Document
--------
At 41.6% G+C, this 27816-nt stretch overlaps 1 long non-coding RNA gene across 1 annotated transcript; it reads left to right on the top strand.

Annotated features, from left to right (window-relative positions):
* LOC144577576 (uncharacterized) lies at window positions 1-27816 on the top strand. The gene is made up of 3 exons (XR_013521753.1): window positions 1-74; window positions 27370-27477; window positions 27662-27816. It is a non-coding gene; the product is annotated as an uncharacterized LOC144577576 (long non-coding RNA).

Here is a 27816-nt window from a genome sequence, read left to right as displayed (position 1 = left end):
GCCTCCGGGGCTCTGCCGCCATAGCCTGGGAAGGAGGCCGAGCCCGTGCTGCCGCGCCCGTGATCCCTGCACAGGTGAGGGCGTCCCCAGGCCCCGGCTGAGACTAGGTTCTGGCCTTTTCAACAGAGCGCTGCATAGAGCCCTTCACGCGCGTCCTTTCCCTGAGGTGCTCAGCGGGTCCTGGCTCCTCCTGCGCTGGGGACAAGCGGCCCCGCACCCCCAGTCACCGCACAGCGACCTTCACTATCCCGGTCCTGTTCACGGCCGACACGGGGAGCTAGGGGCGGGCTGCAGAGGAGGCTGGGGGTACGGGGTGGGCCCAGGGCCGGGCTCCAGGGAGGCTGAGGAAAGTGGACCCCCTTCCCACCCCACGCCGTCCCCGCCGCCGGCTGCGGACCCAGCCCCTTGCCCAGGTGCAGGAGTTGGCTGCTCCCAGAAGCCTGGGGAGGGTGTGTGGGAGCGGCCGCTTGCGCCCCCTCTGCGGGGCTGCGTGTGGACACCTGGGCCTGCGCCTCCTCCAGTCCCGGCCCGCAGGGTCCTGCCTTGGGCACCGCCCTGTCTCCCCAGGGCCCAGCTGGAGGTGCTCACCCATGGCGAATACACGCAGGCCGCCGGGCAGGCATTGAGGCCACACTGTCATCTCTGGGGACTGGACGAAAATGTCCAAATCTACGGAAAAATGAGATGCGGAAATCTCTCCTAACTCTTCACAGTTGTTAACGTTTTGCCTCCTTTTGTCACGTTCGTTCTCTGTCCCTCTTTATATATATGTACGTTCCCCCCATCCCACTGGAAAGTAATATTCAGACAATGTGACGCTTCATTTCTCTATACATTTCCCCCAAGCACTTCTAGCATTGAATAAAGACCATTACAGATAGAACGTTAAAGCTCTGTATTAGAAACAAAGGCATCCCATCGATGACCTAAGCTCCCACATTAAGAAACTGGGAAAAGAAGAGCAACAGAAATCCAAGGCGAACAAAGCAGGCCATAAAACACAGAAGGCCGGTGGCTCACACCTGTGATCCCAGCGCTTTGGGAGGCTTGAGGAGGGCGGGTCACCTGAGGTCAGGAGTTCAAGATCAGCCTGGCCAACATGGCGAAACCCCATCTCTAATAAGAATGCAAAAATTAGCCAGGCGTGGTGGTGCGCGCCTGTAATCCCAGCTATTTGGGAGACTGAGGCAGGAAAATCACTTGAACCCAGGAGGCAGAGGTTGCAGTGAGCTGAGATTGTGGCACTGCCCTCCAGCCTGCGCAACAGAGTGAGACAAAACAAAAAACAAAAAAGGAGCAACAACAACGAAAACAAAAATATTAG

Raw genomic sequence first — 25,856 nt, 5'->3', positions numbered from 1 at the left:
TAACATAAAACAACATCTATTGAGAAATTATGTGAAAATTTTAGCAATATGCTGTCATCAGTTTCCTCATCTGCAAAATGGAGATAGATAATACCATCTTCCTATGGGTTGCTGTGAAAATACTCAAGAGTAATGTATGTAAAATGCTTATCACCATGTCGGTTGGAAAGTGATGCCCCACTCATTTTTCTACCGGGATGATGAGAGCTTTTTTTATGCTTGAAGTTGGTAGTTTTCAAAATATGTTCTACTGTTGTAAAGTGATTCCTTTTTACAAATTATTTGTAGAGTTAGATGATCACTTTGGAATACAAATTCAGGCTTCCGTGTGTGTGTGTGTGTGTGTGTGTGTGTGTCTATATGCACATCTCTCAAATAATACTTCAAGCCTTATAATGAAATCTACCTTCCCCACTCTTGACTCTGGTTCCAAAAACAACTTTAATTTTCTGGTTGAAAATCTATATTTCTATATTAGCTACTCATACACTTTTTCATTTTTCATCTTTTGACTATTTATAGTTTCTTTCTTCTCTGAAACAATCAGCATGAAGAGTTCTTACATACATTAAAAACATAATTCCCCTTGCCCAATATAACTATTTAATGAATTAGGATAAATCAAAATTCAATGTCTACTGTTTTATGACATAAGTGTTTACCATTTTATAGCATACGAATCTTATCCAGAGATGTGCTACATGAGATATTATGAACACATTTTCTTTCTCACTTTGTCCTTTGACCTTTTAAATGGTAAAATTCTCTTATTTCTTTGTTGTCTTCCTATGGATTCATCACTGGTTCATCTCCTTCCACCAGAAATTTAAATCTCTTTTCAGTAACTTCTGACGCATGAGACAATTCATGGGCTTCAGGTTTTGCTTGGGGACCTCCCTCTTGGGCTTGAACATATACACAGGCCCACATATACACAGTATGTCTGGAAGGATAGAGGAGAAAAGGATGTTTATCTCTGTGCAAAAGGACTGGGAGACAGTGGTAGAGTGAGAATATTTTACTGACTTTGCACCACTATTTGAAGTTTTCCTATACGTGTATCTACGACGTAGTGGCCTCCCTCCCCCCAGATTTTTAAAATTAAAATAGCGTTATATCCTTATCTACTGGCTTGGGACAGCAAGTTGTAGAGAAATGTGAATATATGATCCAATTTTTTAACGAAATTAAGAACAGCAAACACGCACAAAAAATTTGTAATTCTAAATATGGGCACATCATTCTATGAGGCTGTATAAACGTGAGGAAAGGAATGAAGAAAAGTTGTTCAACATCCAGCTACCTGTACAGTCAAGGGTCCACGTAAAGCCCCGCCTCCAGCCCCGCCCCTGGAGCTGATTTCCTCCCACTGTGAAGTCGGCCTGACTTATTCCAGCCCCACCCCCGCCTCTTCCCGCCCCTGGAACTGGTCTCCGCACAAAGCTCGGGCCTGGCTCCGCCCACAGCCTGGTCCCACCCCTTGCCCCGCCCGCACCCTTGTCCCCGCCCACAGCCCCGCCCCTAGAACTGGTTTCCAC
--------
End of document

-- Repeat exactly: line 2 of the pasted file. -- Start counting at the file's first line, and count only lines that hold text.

Annotated features, from left to right (window-relative positions):